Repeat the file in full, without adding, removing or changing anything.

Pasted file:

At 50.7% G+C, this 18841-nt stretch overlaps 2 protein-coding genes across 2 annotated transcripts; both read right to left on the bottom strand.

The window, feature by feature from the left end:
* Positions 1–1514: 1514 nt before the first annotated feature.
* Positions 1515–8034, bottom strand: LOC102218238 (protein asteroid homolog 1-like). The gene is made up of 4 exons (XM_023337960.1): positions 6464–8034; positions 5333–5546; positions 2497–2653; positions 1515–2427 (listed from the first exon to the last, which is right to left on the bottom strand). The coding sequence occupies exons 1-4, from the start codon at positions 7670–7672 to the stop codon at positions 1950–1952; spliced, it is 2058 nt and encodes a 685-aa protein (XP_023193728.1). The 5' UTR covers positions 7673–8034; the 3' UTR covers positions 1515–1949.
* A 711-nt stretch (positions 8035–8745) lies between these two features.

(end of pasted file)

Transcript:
At 50.7% G+C, this 18841-nt stretch overlaps 2 protein-coding genes across 2 annotated transcripts; both read right to left on the bottom strand.

The window, feature by feature from the left end:
* Positions 1–1514: 1514 nt before the first annotated feature.
* Positions 1515–8034, bottom strand: LOC102218238 (protein asteroid homolog 1-like). The gene is made up of 4 exons (XM_023337960.1): positions 6464–8034; positions 5333–5546; positions 2497–2653; positions 1515–2427 (listed from the first exon to the last, which is right to left on the bottom strand). The coding sequence occupies exons 1-4, from the start codon at positions 7670–7672 to the stop codon at positions 1950–1952; spliced, it is 2058 nt and encodes a 685-aa protein (XP_023193728.1). The 5' UTR covers positions 7673–8034; the 3' UTR covers positions 1515–1949.
* A 711-nt stretch (positions 8035–8745) lies between these two features.